Slunsjki left Sydney in 2017 with his two footballing brothers as the trio set out to chase their dreams in Europe.

After spending time with lower league NK Adriatic, the midfielder has now signed a one-year deal with the Under-19s at Sibenik.

The Narančasti is where Juric first made his name and earned his transfer this season to powerhouse Dinamo Zagreb.

Sixteen-year-old Slunjski is looking to do the same and work his way up the professional football ladder in the land of his heritage.

“Sibenik is a very big club,” he told FTBL.

“The first team play in the Croatian first division, so they play against Dinamo, Hadjuk, Osijek and Rijeka. The Under-19s team, which I’m currently playing in, got promoted last season to the Croatian first division for Under19s.

“They also play against those big clubs. The club is growing, it’s signing very big players from international clubs so it’s a step in the right direction.

“I’m delighted to be at this club. If I prove myself this season I could stay one more year, two more years, that’s all dependent on me. I’ve got my foot in the door now, but that’s the end goal.

“I’ve got to keep pushing – keep working hard, training hard, playing hard – so hopefully I can get my next contract. But that all depends on this season.

“It seems to be a big breeding ground for Aussies as well. Deni Juric and Doni Grdic are here. Deni last season played in the Croatian first division, he had an amazing season and scored 11 goals and got four assists.

“It goes to show you do your job, you put in the hard work and he got a transfer to Dinamo. Doni just signed his contract and he’s here for three years.”

A former Sydney United and APIA Leichhardt junior, it hasn’t been all plain sailing for the teen in the Balkans.

“I’ve been in Croatia for four years, I must say it’s been a bumpy road,” Slunjski admitted.

“I first arrived four years ago and the first year and a half to two years my FIFA clearance got declined so I wasn’t able to play football for the first two seasons. I could train, but I wasn’t able to play for two seasons. That for me was the hardest bit.

“So when I came from Australia, I came to Croatia thinking I was going to play, it was my dream come true, all the sacrifices I had made, I could come to Croatia and get a gig.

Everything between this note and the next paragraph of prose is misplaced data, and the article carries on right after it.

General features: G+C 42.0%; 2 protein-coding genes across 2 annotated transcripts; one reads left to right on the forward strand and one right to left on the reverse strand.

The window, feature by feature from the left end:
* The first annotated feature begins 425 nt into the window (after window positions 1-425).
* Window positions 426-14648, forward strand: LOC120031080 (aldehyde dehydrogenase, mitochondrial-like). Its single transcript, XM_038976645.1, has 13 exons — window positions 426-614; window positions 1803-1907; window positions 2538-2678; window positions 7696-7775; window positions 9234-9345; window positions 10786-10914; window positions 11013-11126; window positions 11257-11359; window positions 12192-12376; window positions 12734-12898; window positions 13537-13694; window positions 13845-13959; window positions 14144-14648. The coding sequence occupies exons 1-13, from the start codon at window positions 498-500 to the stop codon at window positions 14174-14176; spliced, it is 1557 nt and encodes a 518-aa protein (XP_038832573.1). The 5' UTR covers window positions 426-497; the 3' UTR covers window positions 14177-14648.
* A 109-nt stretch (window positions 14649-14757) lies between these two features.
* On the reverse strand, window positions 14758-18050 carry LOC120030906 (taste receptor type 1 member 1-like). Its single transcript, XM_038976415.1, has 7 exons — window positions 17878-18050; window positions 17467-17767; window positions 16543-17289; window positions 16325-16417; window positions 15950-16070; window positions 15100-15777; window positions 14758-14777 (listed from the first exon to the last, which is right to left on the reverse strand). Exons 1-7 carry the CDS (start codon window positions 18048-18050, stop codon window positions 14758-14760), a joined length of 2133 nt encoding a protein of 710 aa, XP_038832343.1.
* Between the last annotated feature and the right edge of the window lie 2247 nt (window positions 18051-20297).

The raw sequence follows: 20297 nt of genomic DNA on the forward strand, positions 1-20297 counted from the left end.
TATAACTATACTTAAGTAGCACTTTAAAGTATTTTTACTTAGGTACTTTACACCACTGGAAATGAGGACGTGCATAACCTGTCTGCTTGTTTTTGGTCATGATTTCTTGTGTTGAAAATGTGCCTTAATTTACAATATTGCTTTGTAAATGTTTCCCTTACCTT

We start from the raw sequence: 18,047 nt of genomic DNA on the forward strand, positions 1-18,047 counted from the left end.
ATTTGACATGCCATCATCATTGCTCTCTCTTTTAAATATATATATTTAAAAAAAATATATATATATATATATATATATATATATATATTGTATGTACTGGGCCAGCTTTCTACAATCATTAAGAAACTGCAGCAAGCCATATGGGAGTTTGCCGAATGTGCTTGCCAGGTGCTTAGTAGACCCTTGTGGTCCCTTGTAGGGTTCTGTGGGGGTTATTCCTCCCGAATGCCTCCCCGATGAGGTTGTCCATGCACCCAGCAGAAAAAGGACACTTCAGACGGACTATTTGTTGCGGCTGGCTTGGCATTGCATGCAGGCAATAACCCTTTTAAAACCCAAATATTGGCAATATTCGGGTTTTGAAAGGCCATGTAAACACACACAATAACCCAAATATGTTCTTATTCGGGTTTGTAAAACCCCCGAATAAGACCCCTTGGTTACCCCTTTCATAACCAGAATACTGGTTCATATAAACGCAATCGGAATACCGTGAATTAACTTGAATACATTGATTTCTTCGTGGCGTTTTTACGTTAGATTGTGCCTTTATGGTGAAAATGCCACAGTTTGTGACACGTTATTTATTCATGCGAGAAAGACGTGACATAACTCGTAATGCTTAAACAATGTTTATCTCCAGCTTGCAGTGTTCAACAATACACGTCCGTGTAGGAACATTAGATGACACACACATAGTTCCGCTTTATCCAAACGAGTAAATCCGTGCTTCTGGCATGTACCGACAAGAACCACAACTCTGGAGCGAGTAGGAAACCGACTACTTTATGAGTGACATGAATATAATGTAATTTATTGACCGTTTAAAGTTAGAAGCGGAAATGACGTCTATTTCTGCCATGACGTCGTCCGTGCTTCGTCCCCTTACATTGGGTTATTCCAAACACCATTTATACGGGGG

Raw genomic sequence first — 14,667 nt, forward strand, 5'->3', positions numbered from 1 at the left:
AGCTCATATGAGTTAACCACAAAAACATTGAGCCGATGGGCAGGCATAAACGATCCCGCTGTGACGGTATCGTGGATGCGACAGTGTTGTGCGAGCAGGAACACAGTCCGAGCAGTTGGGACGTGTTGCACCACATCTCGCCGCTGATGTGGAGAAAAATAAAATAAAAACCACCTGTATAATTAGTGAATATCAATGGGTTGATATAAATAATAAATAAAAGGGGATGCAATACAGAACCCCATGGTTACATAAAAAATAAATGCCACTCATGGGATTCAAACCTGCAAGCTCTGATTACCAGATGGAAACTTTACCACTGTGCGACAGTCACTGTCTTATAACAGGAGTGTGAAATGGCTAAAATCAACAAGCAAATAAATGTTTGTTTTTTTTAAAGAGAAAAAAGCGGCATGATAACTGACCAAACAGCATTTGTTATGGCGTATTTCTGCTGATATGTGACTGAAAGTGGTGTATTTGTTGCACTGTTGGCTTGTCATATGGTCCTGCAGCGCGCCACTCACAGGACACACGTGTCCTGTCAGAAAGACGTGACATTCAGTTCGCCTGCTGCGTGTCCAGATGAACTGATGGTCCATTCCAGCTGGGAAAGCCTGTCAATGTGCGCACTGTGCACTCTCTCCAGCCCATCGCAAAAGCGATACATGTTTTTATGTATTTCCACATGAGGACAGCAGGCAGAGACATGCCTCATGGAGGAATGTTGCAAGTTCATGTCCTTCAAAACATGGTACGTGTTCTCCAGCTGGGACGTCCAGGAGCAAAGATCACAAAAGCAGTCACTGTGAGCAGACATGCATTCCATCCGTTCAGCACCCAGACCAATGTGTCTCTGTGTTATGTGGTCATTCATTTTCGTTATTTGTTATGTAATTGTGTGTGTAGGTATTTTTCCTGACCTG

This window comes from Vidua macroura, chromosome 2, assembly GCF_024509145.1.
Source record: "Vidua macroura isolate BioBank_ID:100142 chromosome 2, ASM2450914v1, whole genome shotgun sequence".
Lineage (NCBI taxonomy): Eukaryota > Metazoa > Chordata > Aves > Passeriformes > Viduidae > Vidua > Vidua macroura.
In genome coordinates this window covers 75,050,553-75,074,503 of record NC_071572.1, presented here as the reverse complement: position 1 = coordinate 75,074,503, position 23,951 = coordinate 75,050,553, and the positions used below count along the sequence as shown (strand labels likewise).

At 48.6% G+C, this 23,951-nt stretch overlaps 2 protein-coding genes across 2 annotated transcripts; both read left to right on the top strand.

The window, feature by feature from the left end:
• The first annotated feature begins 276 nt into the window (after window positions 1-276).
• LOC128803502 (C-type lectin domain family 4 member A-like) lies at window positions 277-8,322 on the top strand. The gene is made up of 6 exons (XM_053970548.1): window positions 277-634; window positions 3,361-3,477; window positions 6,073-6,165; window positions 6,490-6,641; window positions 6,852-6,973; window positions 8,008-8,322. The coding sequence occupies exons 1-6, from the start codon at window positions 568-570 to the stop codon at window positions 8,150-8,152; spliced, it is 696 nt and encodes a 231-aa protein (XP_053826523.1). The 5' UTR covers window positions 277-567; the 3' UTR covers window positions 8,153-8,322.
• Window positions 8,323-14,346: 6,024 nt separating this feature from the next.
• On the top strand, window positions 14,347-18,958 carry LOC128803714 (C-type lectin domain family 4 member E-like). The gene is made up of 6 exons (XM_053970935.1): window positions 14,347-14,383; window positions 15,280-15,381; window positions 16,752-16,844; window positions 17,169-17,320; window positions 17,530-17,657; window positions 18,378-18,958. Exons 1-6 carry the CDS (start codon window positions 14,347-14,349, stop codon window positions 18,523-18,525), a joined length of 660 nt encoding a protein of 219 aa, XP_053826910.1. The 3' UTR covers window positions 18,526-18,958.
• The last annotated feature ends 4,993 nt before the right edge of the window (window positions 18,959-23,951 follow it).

"So it was hard for me, training all week, the preparation, the running and then you come to games on the weekend and you’re left out of the teamsheet because I can’t play.

“I went to bed crying, praying that I got my paperwork. I was 15, 16. Luckily my dad decided to try a different club in the local league and my paperwork got approved. Now all of a sudden because I had a really good season at NK Adriatic I got a trial at Sibenik.

“But it was a bumpy road. Coming to Croatia wasn’t easy, leaving all my family, my grandparents, my cousins. But coming to Croatia was a big experience – I’ve learnt a lot. Hopefully it’s a start to new things.”

Slunjski might live in Croatia but he is a proud Australian and representing the green and gold one day is one of his goals.

The midfielder feels his game has developed greatly in the land of Suker, Modric and Boban.

“It’s changed a lot, I’ve learned a lot in those first two seasons,” he said.

“It’s a mental stage – coming to Europe, training in a different language, a different league, it takes a toll on you. It’s all about mental, mental, mental. You have to be able to adapt to the quality, the conditions, the playing style.

“I feel I’ve developed a lot training with quality kids in a professional environment with professional coaches. In Croatia everything’s professional, where as in Australia you might get that one coach, or an assistant coach maybe if he’s there.

“It’s such a professional environment here.”

Slunjski’s dream is to eventually play in the English top flight.

“I want to play for Arsenal, that would be a dream come true for me,” he said.

“I’m sure everyone’s dream is to play in the English Premier League – it is for me. I’ve supported Arsenal my whole life. I would love to represent Australia, where I’ve come from.
“Where my family’s from, all that I’ve left behind and all the sacrifices I’ve done today.

"That would be a huge honour.”